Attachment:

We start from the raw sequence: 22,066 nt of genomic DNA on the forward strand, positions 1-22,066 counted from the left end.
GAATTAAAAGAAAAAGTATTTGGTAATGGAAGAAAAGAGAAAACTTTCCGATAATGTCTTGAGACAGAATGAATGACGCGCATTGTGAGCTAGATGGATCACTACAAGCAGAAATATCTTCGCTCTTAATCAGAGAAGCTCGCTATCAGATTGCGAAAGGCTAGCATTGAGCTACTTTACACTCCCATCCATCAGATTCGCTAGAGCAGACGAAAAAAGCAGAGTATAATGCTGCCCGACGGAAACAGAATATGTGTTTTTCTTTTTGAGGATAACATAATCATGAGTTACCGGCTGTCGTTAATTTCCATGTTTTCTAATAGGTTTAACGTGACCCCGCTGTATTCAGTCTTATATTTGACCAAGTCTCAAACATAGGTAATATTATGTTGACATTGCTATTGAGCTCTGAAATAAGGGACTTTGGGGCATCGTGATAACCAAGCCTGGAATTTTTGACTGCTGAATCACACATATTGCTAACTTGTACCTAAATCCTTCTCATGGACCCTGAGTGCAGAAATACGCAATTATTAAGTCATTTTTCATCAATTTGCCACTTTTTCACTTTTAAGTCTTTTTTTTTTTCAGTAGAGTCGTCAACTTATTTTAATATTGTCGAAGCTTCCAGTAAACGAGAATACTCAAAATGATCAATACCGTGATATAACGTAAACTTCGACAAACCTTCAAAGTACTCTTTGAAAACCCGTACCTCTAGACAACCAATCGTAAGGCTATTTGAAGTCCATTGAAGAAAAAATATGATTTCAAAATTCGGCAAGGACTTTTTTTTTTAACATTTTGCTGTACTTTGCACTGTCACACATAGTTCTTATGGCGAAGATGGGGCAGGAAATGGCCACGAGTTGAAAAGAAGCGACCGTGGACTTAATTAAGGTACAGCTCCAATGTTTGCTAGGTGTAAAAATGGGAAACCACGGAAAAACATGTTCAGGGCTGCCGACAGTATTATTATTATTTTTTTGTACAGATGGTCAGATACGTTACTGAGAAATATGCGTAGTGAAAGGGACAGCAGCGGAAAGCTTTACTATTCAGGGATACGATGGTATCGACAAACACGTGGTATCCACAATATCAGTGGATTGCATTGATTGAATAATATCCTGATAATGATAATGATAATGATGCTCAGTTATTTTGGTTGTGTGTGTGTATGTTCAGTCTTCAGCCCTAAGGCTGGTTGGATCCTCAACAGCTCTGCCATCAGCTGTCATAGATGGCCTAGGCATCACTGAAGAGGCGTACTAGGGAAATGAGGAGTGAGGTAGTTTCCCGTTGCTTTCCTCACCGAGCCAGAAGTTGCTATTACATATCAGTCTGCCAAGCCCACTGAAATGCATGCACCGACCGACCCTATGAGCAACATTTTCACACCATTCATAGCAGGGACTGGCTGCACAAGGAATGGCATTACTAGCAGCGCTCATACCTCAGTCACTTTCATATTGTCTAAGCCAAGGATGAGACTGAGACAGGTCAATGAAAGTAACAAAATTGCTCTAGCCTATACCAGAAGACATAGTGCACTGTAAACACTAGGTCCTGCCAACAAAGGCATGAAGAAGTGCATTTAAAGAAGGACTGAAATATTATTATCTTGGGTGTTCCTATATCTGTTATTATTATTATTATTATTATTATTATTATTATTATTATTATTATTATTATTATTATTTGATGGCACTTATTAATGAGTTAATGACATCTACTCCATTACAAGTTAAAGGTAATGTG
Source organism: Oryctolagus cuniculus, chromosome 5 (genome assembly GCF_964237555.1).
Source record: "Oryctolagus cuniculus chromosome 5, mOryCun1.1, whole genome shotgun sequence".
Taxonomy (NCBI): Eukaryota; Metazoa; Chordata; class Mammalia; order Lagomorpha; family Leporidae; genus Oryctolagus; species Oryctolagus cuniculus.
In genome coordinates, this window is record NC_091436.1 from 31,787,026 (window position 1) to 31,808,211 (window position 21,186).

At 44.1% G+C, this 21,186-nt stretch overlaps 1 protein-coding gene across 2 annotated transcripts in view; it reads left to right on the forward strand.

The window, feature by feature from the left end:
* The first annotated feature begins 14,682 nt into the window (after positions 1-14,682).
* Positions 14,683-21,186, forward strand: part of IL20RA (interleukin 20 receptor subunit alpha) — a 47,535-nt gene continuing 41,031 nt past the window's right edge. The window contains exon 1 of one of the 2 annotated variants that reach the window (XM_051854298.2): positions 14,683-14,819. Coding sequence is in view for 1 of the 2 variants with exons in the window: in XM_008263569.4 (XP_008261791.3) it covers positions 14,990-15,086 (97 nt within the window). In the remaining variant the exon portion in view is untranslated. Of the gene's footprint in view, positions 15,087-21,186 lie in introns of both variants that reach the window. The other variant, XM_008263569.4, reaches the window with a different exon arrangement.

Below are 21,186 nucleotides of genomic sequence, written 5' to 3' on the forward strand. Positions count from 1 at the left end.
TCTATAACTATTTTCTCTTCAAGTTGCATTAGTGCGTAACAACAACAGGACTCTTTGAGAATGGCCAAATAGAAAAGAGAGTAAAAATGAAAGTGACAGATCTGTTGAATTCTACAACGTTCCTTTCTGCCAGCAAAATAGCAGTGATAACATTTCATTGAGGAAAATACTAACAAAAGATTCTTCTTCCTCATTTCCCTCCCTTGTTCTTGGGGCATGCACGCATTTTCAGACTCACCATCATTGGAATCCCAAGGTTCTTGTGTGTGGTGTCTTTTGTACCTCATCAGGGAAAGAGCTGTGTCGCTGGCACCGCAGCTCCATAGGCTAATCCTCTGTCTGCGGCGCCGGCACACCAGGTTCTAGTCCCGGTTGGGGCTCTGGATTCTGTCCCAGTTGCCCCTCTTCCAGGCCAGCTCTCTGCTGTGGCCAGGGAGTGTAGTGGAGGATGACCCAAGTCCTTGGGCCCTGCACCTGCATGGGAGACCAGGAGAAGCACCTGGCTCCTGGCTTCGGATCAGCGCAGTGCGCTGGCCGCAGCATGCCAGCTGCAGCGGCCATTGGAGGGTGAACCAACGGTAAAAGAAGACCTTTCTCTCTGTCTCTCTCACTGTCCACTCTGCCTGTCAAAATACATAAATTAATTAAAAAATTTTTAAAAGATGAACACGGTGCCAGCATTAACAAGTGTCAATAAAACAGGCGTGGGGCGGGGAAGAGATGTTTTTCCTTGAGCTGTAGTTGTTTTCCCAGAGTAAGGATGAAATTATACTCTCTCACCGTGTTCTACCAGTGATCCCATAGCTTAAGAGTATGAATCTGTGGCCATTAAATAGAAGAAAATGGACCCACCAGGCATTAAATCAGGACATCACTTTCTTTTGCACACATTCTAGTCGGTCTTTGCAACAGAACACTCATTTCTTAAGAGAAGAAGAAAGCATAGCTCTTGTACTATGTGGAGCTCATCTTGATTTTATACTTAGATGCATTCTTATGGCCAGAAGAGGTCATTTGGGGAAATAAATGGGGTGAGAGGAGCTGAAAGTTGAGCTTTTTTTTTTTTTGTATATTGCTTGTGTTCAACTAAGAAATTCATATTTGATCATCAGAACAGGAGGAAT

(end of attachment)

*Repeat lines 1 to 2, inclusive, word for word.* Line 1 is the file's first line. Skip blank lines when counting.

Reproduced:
We start from the raw sequence: 22,066 nt of genomic DNA on the forward strand, positions 1-22,066 counted from the left end.
GAATTAAAAGAAAAAGTATTTGGTAATGGAAGAAAAGAGAAAACTTTCCGATAATGTCTTGAGACAGAATGAATGACGCGCATTGTGAGCTAGATGGATCACTACAAGCAGAAATATCTTCGCTCTTAATCAGAGAAGCTCGCTATCAGATTGCGAAAGGCTAGCATTGAGCTACTTTACACTCCCATCCATCAGATTCGCTAGAGCAGACGAAAAAAGCAGAGTATAATGCTGCCCGACGGAAACAGAATATGTGTTTTTCTTTTTGAGGATAACATAATCATGAGTTACCGGCTGTCGTTAATTTCCATGTTTTCTAATAGGTTTAACGTGACCCCGCTGTATTCAGTCTTATATTTGACCAAGTCTCAAACATAGGTAATATTATGTTGACATTGCTATTGAGCTCTGAAATAAGGGACTTTGGGGCATCGTGATAACCAAGCCTGGAATTTTTGACTGCTGAATCACACATATTGCTAACTTGTACCTAAATCCTTCTCATGGACCCTGAGTGCAGAAATACGCAATTATTAAGTCATTTTTCATCAATTTGCCACTTTTTCACTTTTAAGTCTTTTTTTTTTTCAGTAGAGTCGTCAACTTATTTTAATATTGTCGAAGCTTCCAGTAAACGAGAATACTCAAAATGATCAATACCGTGATATAACGTAAACTTCGACAAACCTTCAAAGTACTCTTTGAAAACCCGTACCTCTAGACAACCAATCGTAAGGCTATTTGAAGTCCATTGAAGAAAAAATATGATTTCAAAATTCGGCAAGGACTTTTTTTTTTAACATTTTGCTGTACTTTGCACTGTCACACATAGTTCTTATGGCGAAGATGGGGCAGGAAATGGCCACGAGTTGAAAAGAAGCGACCGTGGACTTAATTAAGGTACAGCTCCAATGTTTGCTAGGTGTAAAAATGGGAAACCACGGAAAAACATGTTCAGGGCTGCCGACAGTATTATTATTATTTTTTTGTACAGATGGTCAGATACGTTACTGAGAAATATGCGTAGTGAAAGGGACAGCAGCGGAAAGCTTTACTATTCAGGGATACGATGGTATCGACAAACACGTGGTATCCACAATATCAGTGGATTGCATTGATTGAATAATATCCTGATAATGATAATGATAATGATGCTCAGTTATTTTGGTTGTGTGTGTGTATGTTCAGTCTTCAGCCCTAAGGCTGGTTGGATCCTCAACAGCTCTGCCATCAGCTGTCATAGATGGCCTAGGCATCACTGAAGAGGCGTACTAGGGAAATGAGGAGTGAGGTAGTTTCCCGTTGCTTTCCTCACCGAGCCAGAAGTTGCTATTACATATCAGTCTGCCAAGCCCACTGAAATGCATGCACCGACCGACCCTATGAGCAACATTTTCACACCATTCATAGCAGGGACTGGCTGCACAAGGAATGGCATTACTAGCAGCGCTCATACCTCAGTCACTTTCATATTGTCTAAGCCAAGGATGAGACTGAGACAGGTCAATGAAAGTAACAAAATTGCTCTAGCCTATACCAGAAGACATAGTGCACTGTAAACACTAGGTCCTGCCAACAAAGGCATGAAGAAGTGCATTTAAAGAAGGACTGAAATATTATTATCTTGGGTGTTCCTATATCTGTTATTATTATTATTATTATTATTATTATTATTATTATTATTATTATTATTATTATTATTTGATGGCACTTATTAATGAGTTAATGACATCTACTCCATTACAAGTTAAAGGTAATGTG